following reasons, defendants’ motion will be granted in part and denied in part.
The function of a motion to dismiss is "merely to assess the legal feasibility of the
complaint, not to assay the weight of the evidence which might be offered in support thereof."
Ryder Energy Distribution v. Merrill Lynch Commodities, Inc., 748 F.2d 774, 779 (2d Cir.
1984). When deciding a motion to dismiss, the Court must accept all well-pleaded allegations as
true and draw all reasonable inferences in favor of the pleader. Hishon v. King, 467 U.S. 69, 73
(1984). The complaint must contain the grounds upon which the claim rests through factual
allegations sufficient “to raise a right to relief above the speculative level.” Bell Atl. Corp. v.
Twombly, 550 U.S. 544, 556 (2007). A plaintiff is obliged to amplify a claim with some factual
allegations in those contexts where such amplification is needed to render the claim plausible.
Ashcroft v. Iqbal, 556 U.S. 662, 678 (2009).
Count IV alleges that Sgt. Ortiz’s conduct in pursuing Delgado violated Delgado’s Fourth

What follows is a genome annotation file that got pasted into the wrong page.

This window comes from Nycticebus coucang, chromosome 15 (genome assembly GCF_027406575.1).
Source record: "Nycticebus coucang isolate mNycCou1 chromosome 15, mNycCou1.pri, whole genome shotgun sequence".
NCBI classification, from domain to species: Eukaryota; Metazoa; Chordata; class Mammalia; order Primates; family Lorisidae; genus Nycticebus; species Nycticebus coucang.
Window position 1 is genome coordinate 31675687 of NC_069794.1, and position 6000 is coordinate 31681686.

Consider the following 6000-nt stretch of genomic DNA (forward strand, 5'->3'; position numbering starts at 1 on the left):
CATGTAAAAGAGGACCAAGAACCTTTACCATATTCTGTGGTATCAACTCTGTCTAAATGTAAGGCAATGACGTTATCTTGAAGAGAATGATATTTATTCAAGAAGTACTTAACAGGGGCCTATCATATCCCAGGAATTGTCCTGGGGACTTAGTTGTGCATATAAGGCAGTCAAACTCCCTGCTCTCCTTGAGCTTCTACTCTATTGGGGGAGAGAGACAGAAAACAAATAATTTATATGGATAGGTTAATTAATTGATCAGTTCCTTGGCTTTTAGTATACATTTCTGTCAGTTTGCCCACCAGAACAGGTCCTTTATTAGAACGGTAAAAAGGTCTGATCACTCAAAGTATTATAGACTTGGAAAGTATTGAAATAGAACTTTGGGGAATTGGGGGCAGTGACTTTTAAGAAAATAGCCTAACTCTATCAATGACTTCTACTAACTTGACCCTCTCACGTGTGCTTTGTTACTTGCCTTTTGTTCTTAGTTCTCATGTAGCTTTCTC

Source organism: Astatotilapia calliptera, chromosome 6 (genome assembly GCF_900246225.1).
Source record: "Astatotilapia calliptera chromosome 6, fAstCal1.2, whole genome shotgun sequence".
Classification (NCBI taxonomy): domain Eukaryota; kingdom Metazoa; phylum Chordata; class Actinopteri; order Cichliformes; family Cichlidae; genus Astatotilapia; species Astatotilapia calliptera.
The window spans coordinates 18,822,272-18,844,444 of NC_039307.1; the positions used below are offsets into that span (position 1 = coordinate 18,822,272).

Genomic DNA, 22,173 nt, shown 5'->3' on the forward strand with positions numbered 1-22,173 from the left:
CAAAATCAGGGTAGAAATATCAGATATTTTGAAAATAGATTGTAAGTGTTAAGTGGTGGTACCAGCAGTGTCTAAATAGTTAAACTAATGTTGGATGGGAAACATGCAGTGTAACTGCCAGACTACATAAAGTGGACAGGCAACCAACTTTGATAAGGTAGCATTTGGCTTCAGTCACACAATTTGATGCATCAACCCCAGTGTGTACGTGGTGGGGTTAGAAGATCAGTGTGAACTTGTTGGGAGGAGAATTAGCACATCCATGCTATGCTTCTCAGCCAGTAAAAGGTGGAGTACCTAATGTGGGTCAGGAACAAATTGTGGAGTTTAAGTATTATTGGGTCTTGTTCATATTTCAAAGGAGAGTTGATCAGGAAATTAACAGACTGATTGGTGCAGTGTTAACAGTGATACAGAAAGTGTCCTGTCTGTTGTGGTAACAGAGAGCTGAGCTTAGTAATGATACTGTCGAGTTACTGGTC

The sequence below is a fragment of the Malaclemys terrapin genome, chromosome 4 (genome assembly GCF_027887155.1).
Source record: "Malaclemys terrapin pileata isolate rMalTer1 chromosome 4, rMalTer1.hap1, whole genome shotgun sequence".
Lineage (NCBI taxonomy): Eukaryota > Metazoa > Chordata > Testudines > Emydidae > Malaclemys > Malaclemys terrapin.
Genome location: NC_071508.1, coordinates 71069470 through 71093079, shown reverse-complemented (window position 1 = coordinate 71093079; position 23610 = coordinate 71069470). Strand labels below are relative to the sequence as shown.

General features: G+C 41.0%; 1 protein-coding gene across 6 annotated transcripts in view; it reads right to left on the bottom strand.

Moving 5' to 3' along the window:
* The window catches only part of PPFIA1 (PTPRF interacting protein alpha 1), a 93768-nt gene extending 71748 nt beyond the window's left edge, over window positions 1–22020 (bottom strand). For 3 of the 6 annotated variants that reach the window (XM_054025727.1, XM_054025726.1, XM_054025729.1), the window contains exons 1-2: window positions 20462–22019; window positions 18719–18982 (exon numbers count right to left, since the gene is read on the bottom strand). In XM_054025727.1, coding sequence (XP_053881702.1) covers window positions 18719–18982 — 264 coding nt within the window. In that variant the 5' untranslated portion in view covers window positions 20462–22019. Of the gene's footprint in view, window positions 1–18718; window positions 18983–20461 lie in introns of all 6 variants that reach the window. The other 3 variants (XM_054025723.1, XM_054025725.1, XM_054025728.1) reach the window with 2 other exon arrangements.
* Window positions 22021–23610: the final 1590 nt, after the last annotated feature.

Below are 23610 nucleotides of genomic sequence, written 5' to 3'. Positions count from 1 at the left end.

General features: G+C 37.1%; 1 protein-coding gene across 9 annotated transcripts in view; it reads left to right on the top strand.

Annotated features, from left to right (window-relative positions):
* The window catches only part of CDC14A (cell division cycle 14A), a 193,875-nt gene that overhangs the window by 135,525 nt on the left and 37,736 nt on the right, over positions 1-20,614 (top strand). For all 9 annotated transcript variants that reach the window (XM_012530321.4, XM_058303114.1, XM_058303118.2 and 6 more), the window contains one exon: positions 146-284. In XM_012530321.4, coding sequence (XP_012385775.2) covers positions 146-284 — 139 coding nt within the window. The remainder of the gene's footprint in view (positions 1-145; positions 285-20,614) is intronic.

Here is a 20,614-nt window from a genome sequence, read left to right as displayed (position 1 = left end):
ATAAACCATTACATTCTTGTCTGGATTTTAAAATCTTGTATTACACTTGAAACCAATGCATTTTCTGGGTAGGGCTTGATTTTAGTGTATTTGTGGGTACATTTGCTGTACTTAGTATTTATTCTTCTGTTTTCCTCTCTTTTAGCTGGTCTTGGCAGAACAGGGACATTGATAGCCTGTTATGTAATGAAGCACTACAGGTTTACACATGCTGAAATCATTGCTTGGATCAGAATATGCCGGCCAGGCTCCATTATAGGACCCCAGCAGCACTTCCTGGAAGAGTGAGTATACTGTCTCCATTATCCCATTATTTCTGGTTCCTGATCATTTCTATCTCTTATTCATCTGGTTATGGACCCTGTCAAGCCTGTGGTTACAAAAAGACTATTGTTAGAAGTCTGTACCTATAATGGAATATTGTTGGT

Amendment right to be free from unreasonable seizure; and that the City of Hartford and Chief
Rovella should be held responsible for the violation based on their failure to train Sgt. Ortiz.
Defendants argue that Count IV should be dismissed, as police pursuit does not constitute a
seizure under the Fourth Amendment, and a Monell claim may not be maintained absent an
underlying constitutional violation. Indeed, the Supreme Court has held that the Fourth
Amendment reasonableness standard does not apply in this exact scenario – a high-speed chase
that resulted in the death of a motorcycle passenger – as police pursuit is not a seizure. County
of Sacramento v. Lewis, 523 U.S. 833, 842-45 (1998).
The Fourth Amendment covers only “searches and seizures,” neither of which took
place here. No one suggests that there was a search, and our cases foreclose finding
a seizure. We held in California v. Hodari D., 499 U.S. 621, 626, 111 S.Ct. 1547,
1550–1551, 113 L.Ed.2d 690 (1991), that a police pursuit in attempting to seize a
person does not amount to a “seizure” within the meaning of the Fourth
Amendment. And in Brower v. County of Inyo, 489 U.S. 593, 596–597, 109 S.Ct.
1378, 1381, 103 L.Ed.2d 628 (1989), we explained that “a Fourth Amendment